Systematic study of outcomes of initial surgery for primary hyperparathyroidism (PHPT) has been limited by selection and self-reporting biases. To avoid these biases, we evaluated parathyroidectomy (PTx) outcomes within an integrated healthcare system encompassing 3.25 million enrollees.
[Show abstract][Hide abstract] ABSTRACT: To determine whether surgical volume influences the cause of operative failures after parathyroidectomy for hyperparathyroidism.
The surgical success rate for hyperparathyroidism from high-volume centers exceeds 95%, but some patients have unsuccessful parathyroidectomies. Although operative failure can be due to hyperfunctioning parathyroid glands in ectopic locations, less experienced surgeons may be more likely to miss an abnormal parathyroid in normal anatomic locations, which we describe as "preventable operative failure."
We used 2 prospective databases containing over 2000 consecutive patients who underwent parathyroidectomy. We identified 159 patients with persistent/recurrent hyperparathyroidism subsequently cured with additional surgery. The initially failed operations were classified as being performed at high- (>50 cases/yr) or low-volume (<50 cases/yr) hospitals. Hospital volume was obtained from a Wisconsin state database of 89 hospitals, which reported 6336 parathyroid operations during the same decade.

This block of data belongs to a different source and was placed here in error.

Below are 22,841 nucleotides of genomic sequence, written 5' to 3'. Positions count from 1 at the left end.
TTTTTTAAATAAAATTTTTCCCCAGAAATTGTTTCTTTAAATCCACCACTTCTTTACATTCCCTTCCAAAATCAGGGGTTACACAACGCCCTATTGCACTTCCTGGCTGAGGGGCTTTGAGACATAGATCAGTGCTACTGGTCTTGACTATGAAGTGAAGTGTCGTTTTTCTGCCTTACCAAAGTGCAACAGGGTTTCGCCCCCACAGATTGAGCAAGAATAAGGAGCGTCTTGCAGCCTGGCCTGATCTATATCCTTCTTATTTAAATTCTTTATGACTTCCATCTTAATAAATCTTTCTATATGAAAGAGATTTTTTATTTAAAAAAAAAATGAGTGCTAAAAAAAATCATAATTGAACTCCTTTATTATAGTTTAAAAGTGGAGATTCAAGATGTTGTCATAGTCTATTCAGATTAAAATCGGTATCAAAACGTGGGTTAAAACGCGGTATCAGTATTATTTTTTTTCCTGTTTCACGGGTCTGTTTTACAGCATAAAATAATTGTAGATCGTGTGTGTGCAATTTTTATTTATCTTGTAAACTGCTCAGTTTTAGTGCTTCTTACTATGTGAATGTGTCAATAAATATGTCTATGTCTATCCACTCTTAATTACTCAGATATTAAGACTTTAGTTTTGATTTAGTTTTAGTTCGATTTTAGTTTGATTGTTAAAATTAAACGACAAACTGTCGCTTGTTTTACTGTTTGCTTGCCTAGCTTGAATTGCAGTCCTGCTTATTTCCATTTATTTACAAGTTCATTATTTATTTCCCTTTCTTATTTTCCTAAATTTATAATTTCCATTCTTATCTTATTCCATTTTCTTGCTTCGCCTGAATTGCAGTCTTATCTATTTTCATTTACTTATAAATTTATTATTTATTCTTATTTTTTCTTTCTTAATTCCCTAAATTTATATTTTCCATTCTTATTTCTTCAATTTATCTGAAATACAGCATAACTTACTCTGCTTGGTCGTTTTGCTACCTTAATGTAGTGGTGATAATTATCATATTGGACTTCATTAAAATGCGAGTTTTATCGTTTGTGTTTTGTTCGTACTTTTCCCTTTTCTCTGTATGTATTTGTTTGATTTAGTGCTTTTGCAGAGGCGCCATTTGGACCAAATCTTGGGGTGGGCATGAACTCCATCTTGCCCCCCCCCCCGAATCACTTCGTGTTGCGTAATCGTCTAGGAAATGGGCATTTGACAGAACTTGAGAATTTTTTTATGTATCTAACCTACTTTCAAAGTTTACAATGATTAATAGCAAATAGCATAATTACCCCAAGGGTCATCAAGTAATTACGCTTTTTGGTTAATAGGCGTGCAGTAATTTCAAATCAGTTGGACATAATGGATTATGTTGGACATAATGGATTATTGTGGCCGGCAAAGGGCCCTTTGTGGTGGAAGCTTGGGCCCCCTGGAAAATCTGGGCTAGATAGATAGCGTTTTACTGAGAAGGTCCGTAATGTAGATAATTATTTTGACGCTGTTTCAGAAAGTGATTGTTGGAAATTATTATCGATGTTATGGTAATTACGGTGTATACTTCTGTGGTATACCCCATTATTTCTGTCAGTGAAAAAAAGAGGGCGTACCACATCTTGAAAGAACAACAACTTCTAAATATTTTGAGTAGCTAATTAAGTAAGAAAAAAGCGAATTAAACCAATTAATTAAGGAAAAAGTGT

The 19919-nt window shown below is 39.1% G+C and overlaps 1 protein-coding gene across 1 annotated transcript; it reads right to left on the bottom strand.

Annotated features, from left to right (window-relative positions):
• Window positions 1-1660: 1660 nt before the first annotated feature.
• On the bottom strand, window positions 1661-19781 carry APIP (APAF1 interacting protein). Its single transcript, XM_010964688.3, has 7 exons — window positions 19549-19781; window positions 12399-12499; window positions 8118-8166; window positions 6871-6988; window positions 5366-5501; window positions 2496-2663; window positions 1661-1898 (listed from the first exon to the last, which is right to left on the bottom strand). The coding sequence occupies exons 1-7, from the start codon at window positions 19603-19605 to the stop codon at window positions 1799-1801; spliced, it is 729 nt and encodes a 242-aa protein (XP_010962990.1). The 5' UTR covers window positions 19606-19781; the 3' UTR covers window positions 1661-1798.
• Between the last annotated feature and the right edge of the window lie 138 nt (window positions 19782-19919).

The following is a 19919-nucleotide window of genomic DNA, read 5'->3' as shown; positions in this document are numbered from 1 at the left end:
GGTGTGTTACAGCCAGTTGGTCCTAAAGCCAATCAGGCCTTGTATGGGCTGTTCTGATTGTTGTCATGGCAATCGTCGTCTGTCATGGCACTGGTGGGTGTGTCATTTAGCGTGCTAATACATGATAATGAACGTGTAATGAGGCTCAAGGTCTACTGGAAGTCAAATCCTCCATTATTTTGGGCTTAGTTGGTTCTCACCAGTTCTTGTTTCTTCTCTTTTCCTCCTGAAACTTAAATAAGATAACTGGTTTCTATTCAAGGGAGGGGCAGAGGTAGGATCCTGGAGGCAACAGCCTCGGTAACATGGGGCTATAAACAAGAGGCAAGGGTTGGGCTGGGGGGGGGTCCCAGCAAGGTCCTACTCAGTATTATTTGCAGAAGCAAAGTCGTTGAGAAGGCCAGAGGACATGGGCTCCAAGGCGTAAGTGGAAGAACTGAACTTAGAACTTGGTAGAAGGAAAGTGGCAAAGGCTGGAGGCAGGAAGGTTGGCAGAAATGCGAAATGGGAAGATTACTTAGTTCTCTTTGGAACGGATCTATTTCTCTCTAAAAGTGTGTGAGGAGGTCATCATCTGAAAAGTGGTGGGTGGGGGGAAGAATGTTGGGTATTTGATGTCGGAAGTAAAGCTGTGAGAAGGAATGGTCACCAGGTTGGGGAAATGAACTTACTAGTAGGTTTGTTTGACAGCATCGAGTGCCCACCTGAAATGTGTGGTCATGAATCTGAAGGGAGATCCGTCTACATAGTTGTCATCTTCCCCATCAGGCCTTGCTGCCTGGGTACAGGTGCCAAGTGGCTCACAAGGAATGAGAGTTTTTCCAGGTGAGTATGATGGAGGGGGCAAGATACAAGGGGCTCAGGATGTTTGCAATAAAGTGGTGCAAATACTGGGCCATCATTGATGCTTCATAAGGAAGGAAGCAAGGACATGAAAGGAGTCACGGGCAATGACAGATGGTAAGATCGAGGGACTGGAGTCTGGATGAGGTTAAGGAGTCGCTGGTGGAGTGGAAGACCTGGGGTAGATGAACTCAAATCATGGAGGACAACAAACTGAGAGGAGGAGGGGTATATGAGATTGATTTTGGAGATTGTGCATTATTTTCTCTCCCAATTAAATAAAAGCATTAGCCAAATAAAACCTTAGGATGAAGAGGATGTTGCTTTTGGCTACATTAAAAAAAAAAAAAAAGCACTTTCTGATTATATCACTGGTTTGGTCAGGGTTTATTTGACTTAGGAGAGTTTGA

Patients who initially failed their operation performed at the high- or low-volume centers were similar with regard to age, laboratory values, gender, and parathyroid weights. Despite a higher incidence of multigland disease (which increases the likelihood of operative failure) in the high-volume group, patients in the low-volume group were more likely to have a missed parathyroid gland in a normal anatomic location (89% vs. 13%, P < 0.0001), and thus a higher proportion of preventable operative failures.
Surgical volume influences the failure pattern after parathyroidectomy for hyperparathyroidism. Preventable operative failures are more common in low-volume centers.
Annals of surgery 10/2010; 252(4):691-5. DOI:10.1097/SLA.0b013e3181f698df · 8.33 Impact Factor
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